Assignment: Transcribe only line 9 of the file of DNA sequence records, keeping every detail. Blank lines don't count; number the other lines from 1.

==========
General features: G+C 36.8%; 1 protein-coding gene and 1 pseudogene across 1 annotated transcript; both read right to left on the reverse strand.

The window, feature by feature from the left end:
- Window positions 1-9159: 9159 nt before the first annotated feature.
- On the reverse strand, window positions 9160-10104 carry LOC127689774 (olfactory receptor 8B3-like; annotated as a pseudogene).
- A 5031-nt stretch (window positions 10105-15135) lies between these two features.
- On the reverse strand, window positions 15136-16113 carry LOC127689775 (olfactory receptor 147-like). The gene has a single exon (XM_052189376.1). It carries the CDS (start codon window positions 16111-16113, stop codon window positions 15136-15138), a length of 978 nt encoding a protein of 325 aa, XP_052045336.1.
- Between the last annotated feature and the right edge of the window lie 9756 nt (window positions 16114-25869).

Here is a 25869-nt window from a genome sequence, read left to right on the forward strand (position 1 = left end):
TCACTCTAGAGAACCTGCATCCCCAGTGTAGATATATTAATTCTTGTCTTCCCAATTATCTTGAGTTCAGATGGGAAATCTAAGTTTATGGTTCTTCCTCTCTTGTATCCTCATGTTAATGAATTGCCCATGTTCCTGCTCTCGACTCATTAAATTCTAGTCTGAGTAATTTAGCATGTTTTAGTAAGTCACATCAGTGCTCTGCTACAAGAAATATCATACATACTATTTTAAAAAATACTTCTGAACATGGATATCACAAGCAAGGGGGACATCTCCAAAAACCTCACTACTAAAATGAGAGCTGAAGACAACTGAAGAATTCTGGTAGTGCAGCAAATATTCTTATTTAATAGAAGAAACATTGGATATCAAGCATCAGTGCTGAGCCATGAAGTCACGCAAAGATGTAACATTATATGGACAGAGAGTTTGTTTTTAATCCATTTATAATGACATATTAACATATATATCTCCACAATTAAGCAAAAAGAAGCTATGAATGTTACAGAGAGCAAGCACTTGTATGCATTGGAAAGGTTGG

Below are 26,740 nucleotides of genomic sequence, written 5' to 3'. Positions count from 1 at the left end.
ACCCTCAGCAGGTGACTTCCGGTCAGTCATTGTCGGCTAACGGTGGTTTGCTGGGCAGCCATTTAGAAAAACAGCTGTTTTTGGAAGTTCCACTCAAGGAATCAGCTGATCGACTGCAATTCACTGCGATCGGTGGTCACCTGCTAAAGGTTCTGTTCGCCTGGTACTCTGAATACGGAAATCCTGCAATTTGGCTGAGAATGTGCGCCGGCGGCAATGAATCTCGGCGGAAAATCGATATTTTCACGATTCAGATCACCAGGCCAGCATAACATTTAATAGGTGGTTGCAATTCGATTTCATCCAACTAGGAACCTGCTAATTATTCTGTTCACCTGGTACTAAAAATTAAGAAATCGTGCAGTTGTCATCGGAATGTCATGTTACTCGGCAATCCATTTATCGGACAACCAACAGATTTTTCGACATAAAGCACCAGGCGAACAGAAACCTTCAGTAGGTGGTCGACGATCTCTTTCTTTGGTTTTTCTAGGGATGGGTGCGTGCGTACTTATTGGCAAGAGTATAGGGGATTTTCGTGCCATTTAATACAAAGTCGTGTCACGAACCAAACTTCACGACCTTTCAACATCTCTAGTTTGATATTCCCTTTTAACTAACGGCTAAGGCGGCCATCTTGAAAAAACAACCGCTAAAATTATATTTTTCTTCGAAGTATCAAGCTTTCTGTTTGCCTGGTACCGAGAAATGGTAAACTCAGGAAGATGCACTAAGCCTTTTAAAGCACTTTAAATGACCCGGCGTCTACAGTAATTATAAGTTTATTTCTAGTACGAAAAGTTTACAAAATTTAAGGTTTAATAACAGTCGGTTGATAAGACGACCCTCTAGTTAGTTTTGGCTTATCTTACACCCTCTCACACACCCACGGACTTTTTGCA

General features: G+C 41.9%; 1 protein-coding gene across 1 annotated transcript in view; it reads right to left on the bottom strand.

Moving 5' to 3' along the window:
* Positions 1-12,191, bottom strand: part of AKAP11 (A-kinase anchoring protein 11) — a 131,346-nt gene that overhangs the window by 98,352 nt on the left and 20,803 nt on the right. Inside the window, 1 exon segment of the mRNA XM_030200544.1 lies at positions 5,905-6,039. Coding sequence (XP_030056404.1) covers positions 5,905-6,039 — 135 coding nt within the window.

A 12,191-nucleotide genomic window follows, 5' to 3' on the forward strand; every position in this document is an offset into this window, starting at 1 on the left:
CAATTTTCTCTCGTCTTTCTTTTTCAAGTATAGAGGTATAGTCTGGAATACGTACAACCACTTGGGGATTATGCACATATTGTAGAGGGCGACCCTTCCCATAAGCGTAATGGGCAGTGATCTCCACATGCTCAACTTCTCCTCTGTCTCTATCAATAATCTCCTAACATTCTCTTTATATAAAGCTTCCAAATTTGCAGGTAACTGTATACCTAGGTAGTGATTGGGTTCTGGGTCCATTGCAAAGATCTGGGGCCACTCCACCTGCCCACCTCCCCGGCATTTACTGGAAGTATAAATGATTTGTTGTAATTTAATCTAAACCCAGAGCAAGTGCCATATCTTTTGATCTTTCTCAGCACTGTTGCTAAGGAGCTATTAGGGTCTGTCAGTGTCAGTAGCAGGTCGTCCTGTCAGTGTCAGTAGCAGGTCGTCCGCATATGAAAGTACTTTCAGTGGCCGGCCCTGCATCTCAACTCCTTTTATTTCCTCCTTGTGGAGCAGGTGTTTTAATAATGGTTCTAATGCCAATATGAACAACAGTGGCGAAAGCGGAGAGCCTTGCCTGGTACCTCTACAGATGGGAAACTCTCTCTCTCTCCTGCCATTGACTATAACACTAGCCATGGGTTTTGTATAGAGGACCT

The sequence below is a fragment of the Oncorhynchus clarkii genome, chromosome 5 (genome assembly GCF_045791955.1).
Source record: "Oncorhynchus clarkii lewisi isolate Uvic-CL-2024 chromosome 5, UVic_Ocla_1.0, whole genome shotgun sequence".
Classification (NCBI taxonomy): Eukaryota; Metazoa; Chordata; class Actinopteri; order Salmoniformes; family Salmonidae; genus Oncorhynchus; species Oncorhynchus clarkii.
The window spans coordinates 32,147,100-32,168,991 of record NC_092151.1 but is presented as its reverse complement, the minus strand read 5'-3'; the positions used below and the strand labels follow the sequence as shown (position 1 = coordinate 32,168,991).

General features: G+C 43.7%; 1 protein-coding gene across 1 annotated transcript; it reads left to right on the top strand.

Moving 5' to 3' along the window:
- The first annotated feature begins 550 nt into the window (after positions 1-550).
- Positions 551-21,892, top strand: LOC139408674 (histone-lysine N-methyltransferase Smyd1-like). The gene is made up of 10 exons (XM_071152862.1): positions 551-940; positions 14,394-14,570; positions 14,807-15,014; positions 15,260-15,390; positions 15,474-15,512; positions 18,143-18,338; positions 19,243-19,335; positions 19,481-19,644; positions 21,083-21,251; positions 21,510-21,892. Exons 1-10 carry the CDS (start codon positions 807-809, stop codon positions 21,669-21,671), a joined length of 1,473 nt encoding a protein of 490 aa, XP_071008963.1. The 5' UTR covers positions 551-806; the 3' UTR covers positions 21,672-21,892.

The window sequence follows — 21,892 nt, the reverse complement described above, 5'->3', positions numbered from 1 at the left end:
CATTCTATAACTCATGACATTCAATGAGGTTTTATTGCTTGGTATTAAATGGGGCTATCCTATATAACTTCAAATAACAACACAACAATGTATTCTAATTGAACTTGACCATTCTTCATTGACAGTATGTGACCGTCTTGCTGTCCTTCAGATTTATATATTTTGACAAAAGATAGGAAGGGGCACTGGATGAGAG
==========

TCACTCTAGAGAACCTGCATCCCCAGTGTAGATATATTAATTCTTGTCTTCCCAATTATCTTGAGTTCAGATGGGAAATCTAAGTTTATGGTTCTTCCTCTCTTGTATCCTCATGTTAATGAATTGCCCATGTTCCTGCTCTCGACTCATTAAATTCTAGTCTGAGTAATTTAGCATGTTTTAGTAAGTCACATCAGTGCTCTGCTACAAGAAATATCATACATACTATTTTAAAAAATACTTCTGAACATGGATATCACAAGCAAGGGGGACATCTCCAAAAACCTCACTACTAAAATGAGAGCTGAAGACAACTGAAGAATTCTGGTAGTGCAGCAAATATTCTTATTTAATAGAAGAAACATTGGATATCAAGCATCAGTGCTGAGCCATGAAGTCACGCAAAGATGTAACATTATATGGACAGAGAGTTTGTTTTTAATCCATTTATAATGACATATTAACATATATATCTCCACAATTAAGCAAAAAGAAGCTATGAATGTTACAGAGAGCAAGCACTTGTATGCATTGGAAAGGTTGG